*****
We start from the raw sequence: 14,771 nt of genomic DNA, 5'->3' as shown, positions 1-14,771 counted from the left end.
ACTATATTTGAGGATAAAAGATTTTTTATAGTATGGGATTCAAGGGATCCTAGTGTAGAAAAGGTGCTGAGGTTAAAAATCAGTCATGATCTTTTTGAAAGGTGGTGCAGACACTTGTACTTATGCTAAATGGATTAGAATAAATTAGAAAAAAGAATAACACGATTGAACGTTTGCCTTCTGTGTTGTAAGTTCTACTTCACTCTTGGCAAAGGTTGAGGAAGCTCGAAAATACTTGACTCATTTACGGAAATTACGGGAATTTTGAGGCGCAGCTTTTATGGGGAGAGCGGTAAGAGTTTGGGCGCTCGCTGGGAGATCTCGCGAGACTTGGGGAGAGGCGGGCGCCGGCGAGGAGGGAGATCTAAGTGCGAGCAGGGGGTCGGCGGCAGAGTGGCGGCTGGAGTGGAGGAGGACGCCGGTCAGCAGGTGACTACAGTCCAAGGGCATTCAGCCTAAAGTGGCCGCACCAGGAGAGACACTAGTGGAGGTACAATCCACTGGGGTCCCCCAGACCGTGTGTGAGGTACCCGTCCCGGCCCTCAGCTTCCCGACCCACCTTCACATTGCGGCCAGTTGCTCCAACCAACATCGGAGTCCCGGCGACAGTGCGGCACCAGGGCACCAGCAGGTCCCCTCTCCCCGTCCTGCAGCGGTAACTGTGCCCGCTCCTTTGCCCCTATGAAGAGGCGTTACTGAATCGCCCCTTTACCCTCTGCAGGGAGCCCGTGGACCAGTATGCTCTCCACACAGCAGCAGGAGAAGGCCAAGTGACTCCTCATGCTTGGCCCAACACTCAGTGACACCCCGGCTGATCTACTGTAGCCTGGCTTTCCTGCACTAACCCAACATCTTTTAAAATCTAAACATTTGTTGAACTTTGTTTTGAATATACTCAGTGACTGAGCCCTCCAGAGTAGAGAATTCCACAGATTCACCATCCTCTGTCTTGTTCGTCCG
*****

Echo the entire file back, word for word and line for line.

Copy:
We start from the raw sequence: 14,771 nt of genomic DNA, 5'->3' as shown, positions 1-14,771 counted from the left end.
ACTATATTTGAGGATAAAAGATTTTTTATAGTATGGGATTCAAGGGATCCTAGTGTAGAAAAGGTGCTGAGGTTAAAAATCAGTCATGATCTTTTTGAAAGGTGGTGCAGACACTTGTACTTATGCTAAATGGATTAGAATAAATTAGAAAAAAGAATAACACGATTGAACGTTTGCCTTCTGTGTTGTAAGTTCTACTTCACTCTTGGCAAAGGTTGAGGAAGCTCGAAAATACTTGACTCATTTACGGAAATTACGGGAATTTTGAGGCGCAGCTTTTATGGGGAGAGCGGTAAGAGTTTGGGCGCTCGCTGGGAGATCTCGCGAGACTTGGGGAGAGGCGGGCGCCGGCGAGGAGGGAGATCTAAGTGCGAGCAGGGGGTCGGCGGCAGAGTGGCGGCTGGAGTGGAGGAGGACGCCGGTCAGCAGGTGACTACAGTCCAAGGGCATTCAGCCTAAAGTGGCCGCACCAGGAGAGACACTAGTGGAGGTACAATCCACTGGGGTCCCCCAGACCGTGTGTGAGGTACCCGTCCCGGCCCTCAGCTTCCCGACCCACCTTCACATTGCGGCCAGTTGCTCCAACCAACATCGGAGTCCCGGCGACAGTGCGGCACCAGGGCACCAGCAGGTCCCCTCTCCCCGTCCTGCAGCGGTAACTGTGCCCGCTCCTTTGCCCCTATGAAGAGGCGTTACTGAATCGCCCCTTTACCCTCTGCAGGGAGCCCGTGGACCAGTATGCTCTCCACACAGCAGCAGGAGAAGGCCAAGTGACTCCTCATGCTTGGCCCAACACTCAGTGACACCCCGGCTGATCTACTGTAGCCTGGCTTTCCTGCACTAACCCAACATCTTTTAAAATCTAAACATTTGTTGAACTTTGTTTTGAATATACTCAGTGACTGAGCCCTCCAGAGTAGAGAATTCCACAGATTCACCATCCTCTGTCTTGTTCGTCCG